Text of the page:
G. You can talk to your brother or sister more often.
I do. Russell and I were always close, and now we are closer.
H. You can take your daughter to school every day.
I used to take Avery to school once a week or so. More often than not, I now get to take Avery to school. I get to hear her practice singing on the way to school — she’s got a damm good voice!
I. You can lose 25 pounds.
I did. I went on the LeBron James diet. What is the LeBron James diet you ask? Meat, fish, fruit, veggies, and nuts. I had crazy dreams at the beginning about the chocolate cake I was missing, but it was worth it.
J. You can still accomplish amazing things. Yes, things have changed, but anything is possible. In my case, my friend Cathal and I convinced an investor to invest $70M based on an idea we had over coffee at Peet’s.
K. You can start another business.
I did. I don’t know the number of businesses that get started because someone’s job situation changed, but I’ll bet it is a very large number.
L. You realize success is not measured by what others think. Success is measured by what you think.
Eventually, your self worth comes back. You realize you are a success, and you are good.
M. You can learn about meditation and mindfulness.
All it takes is 15 to 20 minutes a day. Your mind slows down, and you feel fantastic. Read, Zen Mind, Beginner’s Mind if you are interested.
N. You realize you need to continually challenge myself.
I need to push myself to be happy. I am unhappy when I am not challenged.
O. You can mentor a lot of people.
I’ve gotten to work with a lot of talented people in different fields than mine. You realize your skills are not limited just to your narrow field of expertise.
P. You can give a talk to your friend’s entrepreneurship class.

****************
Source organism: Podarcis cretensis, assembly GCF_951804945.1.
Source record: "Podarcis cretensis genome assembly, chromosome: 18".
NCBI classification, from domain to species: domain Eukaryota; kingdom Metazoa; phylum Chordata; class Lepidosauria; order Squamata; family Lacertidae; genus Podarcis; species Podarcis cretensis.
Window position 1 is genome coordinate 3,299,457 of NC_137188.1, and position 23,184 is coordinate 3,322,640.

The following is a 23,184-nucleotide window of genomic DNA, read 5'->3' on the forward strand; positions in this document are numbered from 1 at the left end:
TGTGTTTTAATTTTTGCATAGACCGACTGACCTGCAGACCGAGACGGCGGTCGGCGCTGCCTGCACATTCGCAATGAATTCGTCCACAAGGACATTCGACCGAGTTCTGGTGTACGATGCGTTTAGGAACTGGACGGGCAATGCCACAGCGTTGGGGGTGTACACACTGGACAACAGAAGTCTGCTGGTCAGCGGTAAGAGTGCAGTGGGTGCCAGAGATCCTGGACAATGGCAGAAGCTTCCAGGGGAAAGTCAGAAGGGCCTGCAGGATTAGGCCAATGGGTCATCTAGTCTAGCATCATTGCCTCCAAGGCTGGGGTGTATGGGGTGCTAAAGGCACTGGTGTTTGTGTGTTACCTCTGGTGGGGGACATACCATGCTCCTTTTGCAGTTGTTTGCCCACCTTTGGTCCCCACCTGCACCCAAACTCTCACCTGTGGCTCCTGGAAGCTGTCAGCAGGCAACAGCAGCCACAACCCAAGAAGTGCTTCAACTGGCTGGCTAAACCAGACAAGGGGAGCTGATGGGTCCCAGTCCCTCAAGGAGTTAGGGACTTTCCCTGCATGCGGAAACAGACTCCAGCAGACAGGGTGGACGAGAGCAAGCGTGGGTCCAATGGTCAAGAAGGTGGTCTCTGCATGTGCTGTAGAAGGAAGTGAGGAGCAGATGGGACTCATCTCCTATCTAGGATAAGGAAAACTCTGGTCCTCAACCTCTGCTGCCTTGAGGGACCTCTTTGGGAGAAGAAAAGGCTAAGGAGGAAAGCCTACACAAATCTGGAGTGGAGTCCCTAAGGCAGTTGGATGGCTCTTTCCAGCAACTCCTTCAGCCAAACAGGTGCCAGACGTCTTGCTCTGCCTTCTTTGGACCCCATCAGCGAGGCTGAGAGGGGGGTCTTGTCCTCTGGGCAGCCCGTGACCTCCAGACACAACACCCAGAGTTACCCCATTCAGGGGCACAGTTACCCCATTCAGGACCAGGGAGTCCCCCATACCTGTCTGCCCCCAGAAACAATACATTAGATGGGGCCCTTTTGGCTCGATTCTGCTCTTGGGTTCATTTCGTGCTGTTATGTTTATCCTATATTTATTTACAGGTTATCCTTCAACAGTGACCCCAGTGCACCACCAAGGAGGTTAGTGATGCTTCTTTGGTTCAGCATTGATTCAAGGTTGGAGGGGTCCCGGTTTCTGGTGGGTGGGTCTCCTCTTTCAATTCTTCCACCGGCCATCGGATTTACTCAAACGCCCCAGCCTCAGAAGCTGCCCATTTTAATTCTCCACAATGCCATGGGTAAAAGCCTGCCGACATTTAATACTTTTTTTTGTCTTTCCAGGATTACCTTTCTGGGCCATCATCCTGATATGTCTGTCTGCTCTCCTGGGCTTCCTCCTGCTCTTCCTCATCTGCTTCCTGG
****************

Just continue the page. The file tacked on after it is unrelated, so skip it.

My good friend Dave asked me to speak to his entrepreneurship class at the University of San Francisco. Very cool. It felt great giving back.
Q. You can learn how to sleep without Ambien.
Yes, the “other” blue pill. I was so stressed because of the fights we were having with one of our investors that Ambien was the only way I could get four hours sleep.
P. You can become a Fitbit fanatic.
Our friends, Rob and Sue, gave us Fitbits for the holidays. The only problem is Blossom is ALWAYS is ahead of me in step count. Pisses me off :-).
Q. You can grow an inch.
When I took my annual physical, the first thing the nurse did was measure my height. “5’11” she said. You’ve grown an inch.” Cool! Now I just need to grow one more inch and I’m back to where I was when I was 30.
You don’t know how things will turn out.
None of us do.
I do know this:
I have more good days than bad days.
I am happy.
I am the luckiest man in the world.
Wrigley Field, Chicago. August 2007.
My Mom, Blossom, Avery, and I are in left field, near the warning track, about to scatter my Dad’s ashes in the outfield. My Mom engineered this through connections a friend of hers had.
All I could think was, “This is really cool!”
My other thought was, “Did my Dad just enter purgatory? He’s going to see a lot of misery.”
I had never been on the field at Wrigley before.
My childhood flashes back in an instant: There we are. My Dad, my Grandfather, my brother, and me taking the “L” to see the Cubs play at Wrigley.
“Let’s play two!” I said to myself.